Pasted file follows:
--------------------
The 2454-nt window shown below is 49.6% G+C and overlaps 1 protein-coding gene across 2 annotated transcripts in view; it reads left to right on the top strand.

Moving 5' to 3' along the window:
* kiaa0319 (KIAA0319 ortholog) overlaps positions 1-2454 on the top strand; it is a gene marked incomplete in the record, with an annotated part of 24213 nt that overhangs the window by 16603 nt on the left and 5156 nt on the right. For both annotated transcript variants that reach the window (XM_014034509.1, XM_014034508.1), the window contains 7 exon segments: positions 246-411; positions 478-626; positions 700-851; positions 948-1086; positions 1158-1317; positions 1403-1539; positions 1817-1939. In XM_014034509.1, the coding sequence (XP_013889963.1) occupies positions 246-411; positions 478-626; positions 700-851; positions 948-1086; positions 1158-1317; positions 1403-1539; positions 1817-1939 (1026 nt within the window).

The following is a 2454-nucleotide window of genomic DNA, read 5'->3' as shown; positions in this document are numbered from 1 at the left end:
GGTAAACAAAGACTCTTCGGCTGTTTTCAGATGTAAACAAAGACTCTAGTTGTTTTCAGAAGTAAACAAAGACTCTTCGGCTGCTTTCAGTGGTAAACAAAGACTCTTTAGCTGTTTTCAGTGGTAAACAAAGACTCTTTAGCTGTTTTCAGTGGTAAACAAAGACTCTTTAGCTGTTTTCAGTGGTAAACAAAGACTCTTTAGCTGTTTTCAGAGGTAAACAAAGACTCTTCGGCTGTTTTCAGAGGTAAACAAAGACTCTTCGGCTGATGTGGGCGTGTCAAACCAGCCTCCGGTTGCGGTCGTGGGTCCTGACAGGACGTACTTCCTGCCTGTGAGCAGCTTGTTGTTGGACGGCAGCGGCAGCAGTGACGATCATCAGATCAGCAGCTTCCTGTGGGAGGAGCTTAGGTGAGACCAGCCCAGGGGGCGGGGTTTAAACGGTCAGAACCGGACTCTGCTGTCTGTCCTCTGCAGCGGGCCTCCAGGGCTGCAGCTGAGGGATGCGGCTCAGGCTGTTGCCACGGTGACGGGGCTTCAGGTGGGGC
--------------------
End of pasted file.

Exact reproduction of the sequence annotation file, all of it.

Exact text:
The 2454-nt window shown below is 49.6% G+C and overlaps 1 protein-coding gene across 2 annotated transcripts in view; it reads left to right on the top strand.

Moving 5' to 3' along the window:
* kiaa0319 (KIAA0319 ortholog) overlaps positions 1-2454 on the top strand; it is a gene marked incomplete in the record, with an annotated part of 24213 nt that overhangs the window by 16603 nt on the left and 5156 nt on the right. For both annotated transcript variants that reach the window (XM_014034509.1, XM_014034508.1), the window contains 7 exon segments: positions 246-411; positions 478-626; positions 700-851; positions 948-1086; positions 1158-1317; positions 1403-1539; positions 1817-1939. In XM_014034509.1, the coding sequence (XP_013889963.1) occupies positions 246-411; positions 478-626; positions 700-851; positions 948-1086; positions 1158-1317; positions 1403-1539; positions 1817-1939 (1026 nt within the window).

The following is a 2454-nucleotide window of genomic DNA, read 5'->3' as shown; positions in this document are numbered from 1 at the left end:
GGTAAACAAAGACTCTTCGGCTGTTTTCAGATGTAAACAAAGACTCTAGTTGTTTTCAGAAGTAAACAAAGACTCTTCGGCTGCTTTCAGTGGTAAACAAAGACTCTTTAGCTGTTTTCAGTGGTAAACAAAGACTCTTTAGCTGTTTTCAGTGGTAAACAAAGACTCTTTAGCTGTTTTCAGTGGTAAACAAAGACTCTTTAGCTGTTTTCAGAGGTAAACAAAGACTCTTCGGCTGTTTTCAGAGGTAAACAAAGACTCTTCGGCTGATGTGGGCGTGTCAAACCAGCCTCCGGTTGCGGTCGTGGGTCCTGACAGGACGTACTTCCTGCCTGTGAGCAGCTTGTTGTTGGACGGCAGCGGCAGCAGTGACGATCATCAGATCAGCAGCTTCCTGTGGGAGGAGCTTAGGTGAGACCAGCCCAGGGGGCGGGGTTTAAACGGTCAGAACCGGACTCTGCTGTCTGTCCTCTGCAGCGGGCCTCCAGGGCTGCAGCTGAGGGATGCGGCTCAGGCTGTTGCCACGGTGACGGGGCTTCAGGTGGGGC